and ‘Fixed Charge Notices’ respects the decision of the Minister for Transport Tourism & Sport (DTTAS) to introduce Fixed Charge Notices (FCNs) for a limited number of cycling offences. We submitted proposals to the Minister prior to the recent announcement and some of these were taken on board. However we wish to state clearly our ongoing position on FCNs below:

  1. We are not in favour of law breaking and dangerous cycling. The same reasoning applies to drivers of motorised vehicles. We understand the need for a deterrent to bad cycling behaviour that puts other road users at risk​, but deterrents already exist in law and merely require application/enforcement of that law.
  2. We are not convinced that the ‘risk’ element associated with these proposed FCN offences has been properly assessed​ in the context of overall national road safety policy.  Do cyclists kill other road users?  What level of injury/offence is caused by cyclists in comparison with motor vehicles?  What quantum improvement in road safety will be achieved through the introduction of these FCNs?  We have yet to see real analyses / figures, or be convinced by anything other than anecdotal comments.
  3. The overall thrust of road traffic policy ​should be the safety of all road users.  To this end the continued investment in, and development of, high quality infrastructure for both cyclists and pedestrians and 30km/h speed limit zones needs to be accelerated in line with national aspirations, as enunciated in the National Cycle Policy Framework, and in various Local Authority development plans.  Present investment in cycling related infrastructure is totally disproportionate to the investment in general roads infrastructure.
  4. The media stories on the proposals for FCNs were leaked on the Monday of National Bikeweek, which is coordinated by the Smarter Travel Unit of DTTAS.  Bikeweek is meant to be a celebration of all things ‘bike’, and yet another arm of DTTAS felt fit to leak this issue to the press, which in turn raised a negative ‘storm’ about cycling, directly during the week when the Department is supposed to be encouraging cycling!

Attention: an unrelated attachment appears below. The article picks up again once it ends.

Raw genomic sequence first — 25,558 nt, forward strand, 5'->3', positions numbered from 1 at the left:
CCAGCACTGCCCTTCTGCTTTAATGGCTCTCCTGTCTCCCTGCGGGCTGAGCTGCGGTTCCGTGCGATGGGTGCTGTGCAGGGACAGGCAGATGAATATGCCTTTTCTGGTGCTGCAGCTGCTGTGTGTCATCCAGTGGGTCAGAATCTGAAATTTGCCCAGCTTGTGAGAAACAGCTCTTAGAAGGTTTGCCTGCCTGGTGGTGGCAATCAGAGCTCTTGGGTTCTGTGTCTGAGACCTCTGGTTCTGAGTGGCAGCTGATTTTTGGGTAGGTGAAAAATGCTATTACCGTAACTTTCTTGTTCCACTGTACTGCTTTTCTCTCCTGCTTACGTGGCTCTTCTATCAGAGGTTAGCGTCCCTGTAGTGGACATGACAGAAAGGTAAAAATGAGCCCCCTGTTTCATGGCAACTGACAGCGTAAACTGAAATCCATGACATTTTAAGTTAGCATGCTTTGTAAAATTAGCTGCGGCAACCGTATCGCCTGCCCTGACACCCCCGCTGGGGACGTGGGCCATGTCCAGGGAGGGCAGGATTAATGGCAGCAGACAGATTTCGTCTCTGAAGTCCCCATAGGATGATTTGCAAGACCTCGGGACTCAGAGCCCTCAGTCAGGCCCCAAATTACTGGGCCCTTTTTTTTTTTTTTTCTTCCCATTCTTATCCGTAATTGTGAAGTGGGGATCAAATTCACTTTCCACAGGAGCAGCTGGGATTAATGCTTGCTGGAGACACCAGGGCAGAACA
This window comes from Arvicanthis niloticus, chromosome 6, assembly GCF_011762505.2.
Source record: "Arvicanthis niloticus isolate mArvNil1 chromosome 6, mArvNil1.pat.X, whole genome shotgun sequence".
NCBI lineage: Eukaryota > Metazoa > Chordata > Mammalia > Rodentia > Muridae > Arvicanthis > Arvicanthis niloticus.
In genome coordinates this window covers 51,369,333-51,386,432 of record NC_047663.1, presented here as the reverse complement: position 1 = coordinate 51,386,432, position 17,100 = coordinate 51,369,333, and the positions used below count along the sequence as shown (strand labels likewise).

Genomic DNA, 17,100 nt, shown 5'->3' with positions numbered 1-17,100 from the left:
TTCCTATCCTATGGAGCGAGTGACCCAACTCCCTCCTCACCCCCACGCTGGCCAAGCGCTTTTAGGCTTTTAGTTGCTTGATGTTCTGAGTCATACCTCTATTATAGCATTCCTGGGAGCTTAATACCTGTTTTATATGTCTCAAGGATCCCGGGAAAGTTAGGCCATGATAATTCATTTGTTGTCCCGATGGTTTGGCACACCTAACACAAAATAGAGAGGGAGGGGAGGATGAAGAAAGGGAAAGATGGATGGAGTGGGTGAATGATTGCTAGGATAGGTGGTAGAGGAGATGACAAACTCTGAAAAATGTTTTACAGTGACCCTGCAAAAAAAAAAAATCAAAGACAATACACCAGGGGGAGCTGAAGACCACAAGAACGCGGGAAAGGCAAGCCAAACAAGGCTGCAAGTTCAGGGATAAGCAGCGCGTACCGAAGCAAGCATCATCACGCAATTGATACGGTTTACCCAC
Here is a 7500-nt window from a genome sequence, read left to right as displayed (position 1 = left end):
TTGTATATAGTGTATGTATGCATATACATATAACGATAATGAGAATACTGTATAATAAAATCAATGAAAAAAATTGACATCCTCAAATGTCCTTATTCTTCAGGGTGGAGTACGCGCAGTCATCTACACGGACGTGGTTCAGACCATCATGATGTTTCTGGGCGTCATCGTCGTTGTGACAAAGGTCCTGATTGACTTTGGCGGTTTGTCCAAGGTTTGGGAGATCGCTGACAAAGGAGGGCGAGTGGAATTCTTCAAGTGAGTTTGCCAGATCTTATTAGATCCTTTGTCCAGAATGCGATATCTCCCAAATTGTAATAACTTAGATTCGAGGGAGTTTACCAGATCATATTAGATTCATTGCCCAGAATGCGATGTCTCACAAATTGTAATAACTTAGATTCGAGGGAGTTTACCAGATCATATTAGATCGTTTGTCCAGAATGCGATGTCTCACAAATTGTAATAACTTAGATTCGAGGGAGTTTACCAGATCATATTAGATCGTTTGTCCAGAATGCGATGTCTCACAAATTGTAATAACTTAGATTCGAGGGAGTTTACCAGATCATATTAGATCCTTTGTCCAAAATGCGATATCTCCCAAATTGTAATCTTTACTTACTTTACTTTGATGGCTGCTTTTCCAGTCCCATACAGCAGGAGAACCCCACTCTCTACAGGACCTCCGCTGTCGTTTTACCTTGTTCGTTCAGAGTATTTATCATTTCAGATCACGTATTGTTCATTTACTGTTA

5. Dublin Cycling Campaign are working on the possible roll-out of a ‘RESPECT’ Campaign, to encourage all road users to be aware of, and respect other road users. We feel that at this point in time a positive national initiative such as this, to encourage better behaviour by all road users, would serve as a constructive counterpoint to the FCN approach of penalising cyclists.
  6. Ireland needs to catch up with the rest of Europe in promoting cycling by introducing standard initiatives such as contra-flow cycling and red light initiatives
  7. While noting the above we are satisfied that FCNs have been introduced at the lower rate of €40, but we need to see an agreed monitoring and reporting strategy put in place, so that any ‘benefits’ of the approach can be properly assessed.

In Summary

  1. We feel that the introduction of FCNs at this point in time was premature and reactionary, and may in the long term negatively affect the government’s sustainable transport initiatives.
  2. We urge the Minister to:
    • Actively promote positive and respectful behaviour by all road users
    • Introduce a monitoring and reporting strategy to assess the impact of these FCNs
    • Seek the introduction of European standard initiatives such as contra-flow cycling, and red light initiatives for cyclists
    • Immediately increase direct investment in the improvement of cycle and pedestrian facilities.